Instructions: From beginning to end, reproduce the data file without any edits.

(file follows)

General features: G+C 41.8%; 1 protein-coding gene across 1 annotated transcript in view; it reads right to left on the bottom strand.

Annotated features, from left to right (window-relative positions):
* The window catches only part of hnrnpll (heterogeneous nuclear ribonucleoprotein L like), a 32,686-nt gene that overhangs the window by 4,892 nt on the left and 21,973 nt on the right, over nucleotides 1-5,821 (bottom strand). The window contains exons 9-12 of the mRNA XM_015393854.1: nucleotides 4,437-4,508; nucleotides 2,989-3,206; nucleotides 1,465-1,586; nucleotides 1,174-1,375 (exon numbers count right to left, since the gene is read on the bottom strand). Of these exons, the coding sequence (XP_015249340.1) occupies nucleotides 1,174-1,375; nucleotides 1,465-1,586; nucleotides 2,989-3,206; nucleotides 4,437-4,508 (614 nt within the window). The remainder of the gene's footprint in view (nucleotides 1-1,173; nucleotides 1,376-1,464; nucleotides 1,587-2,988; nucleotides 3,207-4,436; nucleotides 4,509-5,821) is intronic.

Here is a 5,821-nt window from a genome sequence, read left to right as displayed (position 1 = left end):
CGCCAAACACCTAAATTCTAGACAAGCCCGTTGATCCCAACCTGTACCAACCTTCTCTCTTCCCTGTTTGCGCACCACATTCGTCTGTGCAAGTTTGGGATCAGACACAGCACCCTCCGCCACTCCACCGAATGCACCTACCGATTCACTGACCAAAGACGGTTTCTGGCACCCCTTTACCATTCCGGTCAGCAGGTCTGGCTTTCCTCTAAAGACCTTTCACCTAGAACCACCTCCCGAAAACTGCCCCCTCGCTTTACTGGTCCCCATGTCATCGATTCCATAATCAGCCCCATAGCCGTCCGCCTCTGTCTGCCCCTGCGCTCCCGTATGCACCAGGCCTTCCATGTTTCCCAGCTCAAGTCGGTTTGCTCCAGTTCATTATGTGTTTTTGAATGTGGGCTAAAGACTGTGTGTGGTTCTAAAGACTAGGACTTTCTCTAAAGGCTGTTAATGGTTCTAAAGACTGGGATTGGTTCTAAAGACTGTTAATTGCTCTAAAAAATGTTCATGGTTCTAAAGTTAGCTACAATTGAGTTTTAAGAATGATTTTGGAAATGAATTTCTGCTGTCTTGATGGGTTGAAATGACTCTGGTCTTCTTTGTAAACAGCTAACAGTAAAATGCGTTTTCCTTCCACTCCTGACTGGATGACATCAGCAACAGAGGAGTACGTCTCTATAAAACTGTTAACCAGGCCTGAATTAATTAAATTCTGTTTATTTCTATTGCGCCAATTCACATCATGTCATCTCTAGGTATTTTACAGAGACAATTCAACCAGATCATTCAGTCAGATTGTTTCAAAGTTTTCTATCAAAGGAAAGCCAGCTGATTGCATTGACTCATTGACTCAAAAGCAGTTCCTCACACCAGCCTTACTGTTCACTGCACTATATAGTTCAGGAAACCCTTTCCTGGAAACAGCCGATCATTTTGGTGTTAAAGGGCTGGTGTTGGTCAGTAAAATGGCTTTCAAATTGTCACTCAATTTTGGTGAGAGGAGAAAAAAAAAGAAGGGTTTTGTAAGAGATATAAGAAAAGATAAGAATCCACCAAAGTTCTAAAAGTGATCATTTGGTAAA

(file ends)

General features: G+C 41.8%; 1 protein-coding gene across 1 annotated transcript in view; it reads right to left on the bottom strand.

Annotated features, from left to right (window-relative positions):
* The window catches only part of hnrnpll (heterogeneous nuclear ribonucleoprotein L like), a 32,686-nt gene that overhangs the window by 4,892 nt on the left and 21,973 nt on the right, over nucleotides 1-5,821 (bottom strand). The window contains exons 9-12 of the mRNA XM_015393854.1: nucleotides 4,437-4,508; nucleotides 2,989-3,206; nucleotides 1,465-1,586; nucleotides 1,174-1,375 (exon numbers count right to left, since the gene is read on the bottom strand). Of these exons, the coding sequence (XP_015249340.1) occupies nucleotides 1,174-1,375; nucleotides 1,465-1,586; nucleotides 2,989-3,206; nucleotides 4,437-4,508 (614 nt within the window). The remainder of the gene's footprint in view (nucleotides 1-1,173; nucleotides 1,376-1,464; nucleotides 1,587-2,988; nucleotides 3,207-4,436; nucleotides 4,509-5,821) is intronic.

Here is a 5,821-nt window from a genome sequence, read left to right as displayed (position 1 = left end):
CGCCAAACACCTAAATTCTAGACAAGCCCGTTGATCCCAACCTGTACCAACCTTCTCTCTTCCCTGTTTGCGCACCACATTCGTCTGTGCAAGTTTGGGATCAGACACAGCACCCTCCGCCACTCCACCGAATGCACCTACCGATTCACTGACCAAAGACGGTTTCTGGCACCCCTTTACCATTCCGGTCAGCAGGTCTGGCTTTCCTCTAAAGACCTTTCACCTAGAACCACCTCCCGAAAACTGCCCCCTCGCTTTACTGGTCCCCATGTCATCGATTCCATAATCAGCCCCATAGCCGTCCGCCTCTGTCTGCCCCTGCGCTCCCGTATGCACCAGGCCTTCCATGTTTCCCAGCTCAAGTCGGTTTGCTCCAGTTCATTATGTGTTTTTGAATGTGGGCTAAAGACTGTGTGTGGTTCTAAAGACTAGGACTTTCTCTAAAGGCTGTTAATGGTTCTAAAGACTGGGATTGGTTCTAAAGACTGTTAATTGCTCTAAAAAATGTTCATGGTTCTAAAGTTAGCTACAATTGAGTTTTAAGAATGATTTTGGAAATGAATTTCTGCTGTCTTGATGGGTTGAAATGACTCTGGTCTTCTTTGTAAACAGCTAACAGTAAAATGCGTTTTCCTTCCACTCCTGACTGGATGACATCAGCAACAGAGGAGTACGTCTCTATAAAACTGTTAACCAGGCCTGAATTAATTAAATTCTGTTTATTTCTATTGCGCCAATTCACATCATGTCATCTCTAGGTATTTTACAGAGACAATTCAACCAGATCATTCAGTCAGATTGTTTCAAAGTTTTCTATCAAAGGAAAGCCAGCTGATTGCATTGACTCATTGACTCAAAAGCAGTTCCTCACACCAGCCTTACTGTTCACTGCACTATATAGTTCAGGAAACCCTTTCCTGGAAACAGCCGATCATTTTGGTGTTAAAGGGCTGGTGTTGGTCAGTAAAATGGCTTTCAAATTGTCACTCAATTTTGGTGAGAGGAGAAAAAAAAAGAAGGGTTTTGTAAGAGATATAAGAAAAGATAAGAATCCACCAAAGTTCTAAAAGTGATCATTTGGTAAA